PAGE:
Seasonal and latitudinal variability of the CO2 system in the western English Channel based on Voluntary Observing Ship (VOS) measurements

We investigated the dynamics of the CO2 system across the Western English Channel (WEC) between Roscoff (France) and Plymouth (UK) using a Voluntary Observing Ship (VOS). From December 2010 to December 2011, 20 return crossings were carried out to collect a comprehensive dataset of CO2 system parameters and ancillary data. The hydrographical structure of the water column across the latitudinal transect was investigated at 3 fixed stations: ASTAN (southern WEC, offshore Roscoff), E1 and L4 (northern WEC, offshore Plymouth). Based on these profiles, we defined two provinces, the stratified northern WEC (> 49.5°N) and the well-mixed southern WEC (< 49.5°N), which were periodically separated by a thermal front. These contrasted hydrographical properties strongly influenced the ecosystem dynamics. Biological production/respiration processes were the main driver of pCO2 variability during the year except for winter cooling in the northern WEC. The seasonally stratified northern WEC showed enhanced biological activities characterized by an extensive autotrophic phase, which maintained the pCO2 below the atmospheric equilibrium until early fall and acted as sink for atmospheric CO2 at a rate of 1.1 mol C m– 2 y– 1. The permanently well mixed southern WEC was characterized by a shorter autotrophic phase due to a delayed spring phytoplankton growth and an early start of the fall heterotrophic phase, resulting in an annual air-sea CO2 flux close to equilibrium at a rate of − 0.4 mol C m– 2 y– 1. On annual scale, calculation of Net Ecosystem Production (NEP) revealed that surface waters at E1 and ASTAN were both autotrophic at rates of 1.5 mol C m– 2 y– 1 and 1.0 mol C m– 2 y– 1, respectively. Our latitudinal approach resolved the discrepancy between the directions of the fluxes in the WEC observed in previous studies by differentiating between the hydrological regions. The combined approach of using data from VOS tracks and fixed coastal observatories stations provided new insights into the control of air-sea CO2 fluxes in the different provinces of the WEC. This combined approach could be applied in other continental shelf systems where data on the CO2 system are sparse.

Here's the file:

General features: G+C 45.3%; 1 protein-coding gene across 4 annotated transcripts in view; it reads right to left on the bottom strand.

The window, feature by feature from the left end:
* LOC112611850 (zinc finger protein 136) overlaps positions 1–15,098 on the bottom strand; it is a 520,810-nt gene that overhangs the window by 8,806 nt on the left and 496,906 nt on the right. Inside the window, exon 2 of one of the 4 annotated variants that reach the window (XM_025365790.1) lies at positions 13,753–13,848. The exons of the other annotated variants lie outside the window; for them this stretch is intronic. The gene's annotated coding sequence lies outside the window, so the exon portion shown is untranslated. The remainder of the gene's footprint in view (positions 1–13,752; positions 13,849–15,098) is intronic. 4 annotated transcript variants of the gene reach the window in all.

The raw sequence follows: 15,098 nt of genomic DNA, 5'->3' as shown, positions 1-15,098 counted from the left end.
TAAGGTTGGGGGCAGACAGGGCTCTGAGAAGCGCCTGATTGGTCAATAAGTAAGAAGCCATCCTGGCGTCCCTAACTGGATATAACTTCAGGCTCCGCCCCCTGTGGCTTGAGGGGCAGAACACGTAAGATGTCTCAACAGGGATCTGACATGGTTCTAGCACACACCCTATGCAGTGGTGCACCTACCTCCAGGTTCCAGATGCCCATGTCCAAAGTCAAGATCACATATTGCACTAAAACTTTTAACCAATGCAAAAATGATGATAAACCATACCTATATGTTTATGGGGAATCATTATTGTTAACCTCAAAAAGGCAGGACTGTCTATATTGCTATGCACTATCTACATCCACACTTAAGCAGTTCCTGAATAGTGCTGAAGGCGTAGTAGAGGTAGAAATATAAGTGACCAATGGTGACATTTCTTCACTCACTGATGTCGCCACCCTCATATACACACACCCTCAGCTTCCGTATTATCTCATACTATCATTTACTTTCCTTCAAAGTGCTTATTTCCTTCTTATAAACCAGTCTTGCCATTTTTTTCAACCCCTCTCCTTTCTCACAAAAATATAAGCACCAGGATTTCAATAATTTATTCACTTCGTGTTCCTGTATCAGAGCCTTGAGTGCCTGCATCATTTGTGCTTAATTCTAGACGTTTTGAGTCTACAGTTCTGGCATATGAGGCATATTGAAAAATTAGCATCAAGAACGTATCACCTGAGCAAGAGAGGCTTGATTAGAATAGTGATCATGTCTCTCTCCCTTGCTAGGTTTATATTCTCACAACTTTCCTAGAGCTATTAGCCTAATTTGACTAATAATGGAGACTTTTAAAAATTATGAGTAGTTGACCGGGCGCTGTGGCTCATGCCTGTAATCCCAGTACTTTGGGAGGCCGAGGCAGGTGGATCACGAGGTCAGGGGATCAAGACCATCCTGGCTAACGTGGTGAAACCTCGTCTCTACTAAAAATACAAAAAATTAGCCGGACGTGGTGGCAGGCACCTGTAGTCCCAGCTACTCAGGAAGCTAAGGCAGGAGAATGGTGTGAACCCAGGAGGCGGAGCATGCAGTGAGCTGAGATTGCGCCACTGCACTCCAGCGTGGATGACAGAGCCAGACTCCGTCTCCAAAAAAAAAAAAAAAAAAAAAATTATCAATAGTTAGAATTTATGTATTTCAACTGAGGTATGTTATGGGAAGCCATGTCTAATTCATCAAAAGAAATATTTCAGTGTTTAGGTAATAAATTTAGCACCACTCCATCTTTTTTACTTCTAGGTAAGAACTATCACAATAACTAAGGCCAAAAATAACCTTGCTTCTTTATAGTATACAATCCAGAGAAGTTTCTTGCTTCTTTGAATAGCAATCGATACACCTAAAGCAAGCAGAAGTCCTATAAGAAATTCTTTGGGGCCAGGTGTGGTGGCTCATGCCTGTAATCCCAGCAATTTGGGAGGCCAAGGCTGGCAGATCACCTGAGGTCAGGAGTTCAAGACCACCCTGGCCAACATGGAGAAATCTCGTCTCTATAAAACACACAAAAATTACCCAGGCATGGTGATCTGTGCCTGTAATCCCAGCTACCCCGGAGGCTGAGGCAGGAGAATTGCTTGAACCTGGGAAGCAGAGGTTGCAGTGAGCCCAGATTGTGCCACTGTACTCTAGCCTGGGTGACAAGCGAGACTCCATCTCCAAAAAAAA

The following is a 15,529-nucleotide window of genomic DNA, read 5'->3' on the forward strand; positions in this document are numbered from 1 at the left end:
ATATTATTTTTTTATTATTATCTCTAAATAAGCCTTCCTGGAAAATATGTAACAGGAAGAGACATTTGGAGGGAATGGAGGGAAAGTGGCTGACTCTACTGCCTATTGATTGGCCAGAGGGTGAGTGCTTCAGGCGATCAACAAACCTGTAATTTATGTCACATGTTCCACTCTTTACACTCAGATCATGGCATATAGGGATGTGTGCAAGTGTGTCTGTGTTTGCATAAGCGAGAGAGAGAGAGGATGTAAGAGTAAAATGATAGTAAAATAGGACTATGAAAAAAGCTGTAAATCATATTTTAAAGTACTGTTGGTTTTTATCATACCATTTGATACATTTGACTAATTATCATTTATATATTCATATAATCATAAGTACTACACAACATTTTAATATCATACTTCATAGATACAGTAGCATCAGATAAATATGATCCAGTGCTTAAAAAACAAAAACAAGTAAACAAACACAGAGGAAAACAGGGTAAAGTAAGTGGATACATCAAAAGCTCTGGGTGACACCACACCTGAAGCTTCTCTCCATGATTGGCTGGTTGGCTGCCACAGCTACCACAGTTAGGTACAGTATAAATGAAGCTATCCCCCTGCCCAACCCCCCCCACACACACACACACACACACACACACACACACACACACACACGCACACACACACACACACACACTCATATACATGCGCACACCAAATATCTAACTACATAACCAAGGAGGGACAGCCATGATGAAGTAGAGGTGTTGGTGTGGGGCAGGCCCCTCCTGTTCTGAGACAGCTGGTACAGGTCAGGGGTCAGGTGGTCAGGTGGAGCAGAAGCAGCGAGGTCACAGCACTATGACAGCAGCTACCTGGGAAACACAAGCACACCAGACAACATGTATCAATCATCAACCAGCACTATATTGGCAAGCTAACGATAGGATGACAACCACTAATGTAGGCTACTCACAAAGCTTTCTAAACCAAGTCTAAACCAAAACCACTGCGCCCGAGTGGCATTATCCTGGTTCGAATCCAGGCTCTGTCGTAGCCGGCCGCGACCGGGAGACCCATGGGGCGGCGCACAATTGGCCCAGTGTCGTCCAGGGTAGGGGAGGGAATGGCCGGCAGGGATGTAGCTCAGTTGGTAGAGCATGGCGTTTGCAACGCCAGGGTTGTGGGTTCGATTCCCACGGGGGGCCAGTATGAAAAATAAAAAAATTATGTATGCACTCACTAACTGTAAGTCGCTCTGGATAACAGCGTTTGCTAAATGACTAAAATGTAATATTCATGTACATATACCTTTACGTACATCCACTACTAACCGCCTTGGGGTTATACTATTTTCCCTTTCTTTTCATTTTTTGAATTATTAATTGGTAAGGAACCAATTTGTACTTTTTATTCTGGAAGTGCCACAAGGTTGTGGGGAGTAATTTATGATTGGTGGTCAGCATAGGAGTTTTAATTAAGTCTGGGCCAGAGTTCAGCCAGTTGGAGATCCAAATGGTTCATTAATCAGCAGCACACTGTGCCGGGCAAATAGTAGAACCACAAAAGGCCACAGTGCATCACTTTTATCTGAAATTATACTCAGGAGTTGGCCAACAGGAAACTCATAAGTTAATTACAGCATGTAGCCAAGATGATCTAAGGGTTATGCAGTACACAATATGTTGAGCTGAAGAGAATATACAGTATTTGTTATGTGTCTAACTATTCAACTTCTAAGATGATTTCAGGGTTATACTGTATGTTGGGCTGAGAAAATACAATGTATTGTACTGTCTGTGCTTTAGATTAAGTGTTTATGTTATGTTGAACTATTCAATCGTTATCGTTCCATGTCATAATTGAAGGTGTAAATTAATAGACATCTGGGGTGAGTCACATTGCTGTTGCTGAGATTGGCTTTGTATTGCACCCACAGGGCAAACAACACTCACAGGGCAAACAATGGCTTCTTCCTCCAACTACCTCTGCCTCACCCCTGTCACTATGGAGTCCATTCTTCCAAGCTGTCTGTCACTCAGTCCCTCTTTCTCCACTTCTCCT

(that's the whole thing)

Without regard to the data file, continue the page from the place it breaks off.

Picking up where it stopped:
Marrec P., Cariou T., Collin E., Durand A., Latimier M., Macé E., Morin P., Raimund S., Vernet M. & Bozec Y., in press. Seasonal and latitudinal variability of the CO2 system in the western English Channel based on Voluntary Observing Ship (VOS) measurements. Marine Chemistry. Article (subscripton required).

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